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Innovative treatments can be life-saving or life-enhancing for patients, their families and carers. Research breakthroughs also drive further scientific discovery, leading to the medicines of tomorrow.
To accelerate progress towards life-changing treatments, we must also change the conversation about dementia.
Our Insight 46 study is a unique opportunity to study how factors throughout our life could influence our brain health aged 70.
Conferences like AAIC are helping to bring about real breakthroughs and we were there to bring you the latest findings. Here are 6 interesting developments we learnt!
Carli’s mother and grandmother both developed early-onset Alzheimer’s in their late 40s and Carli has a 50/50 chance of carrying the gene.
We need you to lend your voice and send an email to tell Mr Johnson why dementia research is important.
There’s more work to be done to speed up breakthroughs for people with dementia.
How did I feel at the end of my first (and last) marathon? Honestly, I felt underwhelmed.
A blood test, however, would be a simple, cost-effective, relatively non-invasive way to give key insights about brain changes in Alzheimer’s disease.
It’s important to get enough sleep to stay healthy and feel well rested. We’ve all experienced a bad night’s sleep and probably know that it can have an impact on our memory and thinking skills in the short term. But could sleep problems have a long-term effect on the brain?
Our Campaigners did a brilliant job of encouraging their MPs to get on board. We spoke with MPs beforehand about the importance of investing in research to bring about life-changing new treatments for dementia.
Looking back now the early changes were so marginal and so easy to put down to other things – tiredness, stress. You could always find an explanation.
Awareness and understanding of dementia in BAME communities is also lower than in the UK population as a whole. Some South Asian languages don’t have a word for dementia, and this can lead to myths about what causes it.
I watched Dad lose the love of his life in one of the cruellest ways imaginable. Anyone who has been through the process of watching someone they love be diagnosed with and then eventually die of Alzheimer’s disease will know what I mean when I say that the grieving process starts years ahead of their eventual death.
Around Father’s Day, many people across the country will be thanking their fathers for the support, love and very likely financial assistance they have given them throughout their lives. The relationship a father, or any individual, has with a child they care for is dynamic and complex. When we are young, fathers can help to support us in learning new skills, teach us how to eat and very often clean our mess up when we have made it. I have recently become a father and know how much time and energy these activities can take!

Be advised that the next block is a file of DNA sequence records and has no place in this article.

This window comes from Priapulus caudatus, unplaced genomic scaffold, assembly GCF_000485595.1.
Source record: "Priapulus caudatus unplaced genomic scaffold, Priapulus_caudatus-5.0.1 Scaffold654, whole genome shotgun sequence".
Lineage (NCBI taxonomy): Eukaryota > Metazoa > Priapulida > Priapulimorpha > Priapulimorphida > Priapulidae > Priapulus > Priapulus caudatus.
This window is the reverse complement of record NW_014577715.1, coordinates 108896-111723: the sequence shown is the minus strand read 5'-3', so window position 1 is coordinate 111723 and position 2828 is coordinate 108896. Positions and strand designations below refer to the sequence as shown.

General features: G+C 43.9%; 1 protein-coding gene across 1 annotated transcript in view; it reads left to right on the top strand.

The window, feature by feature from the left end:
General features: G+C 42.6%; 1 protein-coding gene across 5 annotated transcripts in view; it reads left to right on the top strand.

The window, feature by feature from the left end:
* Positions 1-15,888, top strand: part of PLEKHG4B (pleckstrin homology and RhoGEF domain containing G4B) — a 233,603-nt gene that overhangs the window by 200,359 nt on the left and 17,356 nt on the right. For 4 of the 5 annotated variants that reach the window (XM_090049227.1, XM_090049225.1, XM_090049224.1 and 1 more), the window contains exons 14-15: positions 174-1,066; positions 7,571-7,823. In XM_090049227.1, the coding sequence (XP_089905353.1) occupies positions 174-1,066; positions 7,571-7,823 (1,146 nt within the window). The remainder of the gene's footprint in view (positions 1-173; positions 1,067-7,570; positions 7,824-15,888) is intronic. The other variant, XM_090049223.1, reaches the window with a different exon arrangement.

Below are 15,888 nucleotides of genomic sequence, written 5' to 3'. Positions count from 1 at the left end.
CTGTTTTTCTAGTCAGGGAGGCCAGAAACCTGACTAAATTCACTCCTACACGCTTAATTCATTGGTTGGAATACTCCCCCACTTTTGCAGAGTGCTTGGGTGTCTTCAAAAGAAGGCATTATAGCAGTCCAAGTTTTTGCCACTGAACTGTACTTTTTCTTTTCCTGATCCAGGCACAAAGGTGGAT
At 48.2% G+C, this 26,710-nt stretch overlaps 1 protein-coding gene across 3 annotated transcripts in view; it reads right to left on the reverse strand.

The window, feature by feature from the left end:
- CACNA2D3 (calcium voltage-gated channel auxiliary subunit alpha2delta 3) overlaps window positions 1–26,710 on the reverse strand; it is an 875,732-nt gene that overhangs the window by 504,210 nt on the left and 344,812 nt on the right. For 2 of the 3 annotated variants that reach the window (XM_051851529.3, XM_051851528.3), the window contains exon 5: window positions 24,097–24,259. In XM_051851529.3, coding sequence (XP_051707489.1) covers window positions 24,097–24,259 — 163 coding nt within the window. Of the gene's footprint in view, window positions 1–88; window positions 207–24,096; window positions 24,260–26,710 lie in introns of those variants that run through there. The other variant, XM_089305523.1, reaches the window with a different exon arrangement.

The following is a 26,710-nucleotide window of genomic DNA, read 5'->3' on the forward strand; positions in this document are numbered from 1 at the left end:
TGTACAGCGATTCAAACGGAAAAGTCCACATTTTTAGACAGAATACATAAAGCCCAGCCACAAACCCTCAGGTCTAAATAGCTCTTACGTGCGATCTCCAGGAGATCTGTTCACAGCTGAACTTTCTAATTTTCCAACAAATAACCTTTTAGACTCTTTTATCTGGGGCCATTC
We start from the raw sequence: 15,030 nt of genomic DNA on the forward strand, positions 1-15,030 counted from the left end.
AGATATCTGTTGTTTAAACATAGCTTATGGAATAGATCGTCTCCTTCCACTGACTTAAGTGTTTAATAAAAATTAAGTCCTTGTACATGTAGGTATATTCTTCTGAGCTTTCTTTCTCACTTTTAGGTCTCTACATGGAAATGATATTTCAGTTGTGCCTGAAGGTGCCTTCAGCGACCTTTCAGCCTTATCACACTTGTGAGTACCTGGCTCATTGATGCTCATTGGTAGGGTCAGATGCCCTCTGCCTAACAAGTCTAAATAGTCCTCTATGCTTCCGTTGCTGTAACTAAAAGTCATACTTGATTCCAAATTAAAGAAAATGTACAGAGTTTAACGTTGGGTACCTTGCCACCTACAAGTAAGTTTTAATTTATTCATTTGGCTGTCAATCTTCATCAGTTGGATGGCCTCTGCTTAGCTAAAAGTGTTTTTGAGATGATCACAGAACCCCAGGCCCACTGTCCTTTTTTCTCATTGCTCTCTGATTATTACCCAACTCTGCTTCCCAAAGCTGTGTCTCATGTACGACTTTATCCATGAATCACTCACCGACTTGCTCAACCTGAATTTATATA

This year you helped us achieve an incredible feat – almost 35,000 signatures asking for more funding for dementia research.
Let’s play 20 questions. Well 22. Because in fewer than two dozen questions, we’re aiming to find out as much as we can about what motivates you, and thousands of others like you, to support our work at Alzheimer’s Research UK.
I’ve sat down to write about my grandmother several times over the last few months, and each time I’m unsure what to say.
But what is Sea Hero Quest? And how can this game spot those at risk of Alzheimer’s?
Through your support, you have helped to support Dr Wray throughout her career, allowing her to build her expertise, grow her team and emerge as one of the top young scientists working in an exciting area of dementia research.
When it comes to fundraising for a charity like Alzheimer’s Research UK, there are some tried and tested ideas that always come to mind. These might be gruelling marathons, daring skydives or even delicious bake sales.
Dr Jason Sang revealed fascinating insights on how we can learn from the science behind diseases like Creutzfeldt Jakob Disease (CJD) in humans, or BSE in cattle (also known as mad cow disease), to make progress in tackling the diseases that cause dementia.
Earlier this month, the Alzheimer’s Research UK Annual Research Conference took place in Harrogate. More than 500 delegates came together to share ideas and new findings. But what did we learn from the presentations and discussions?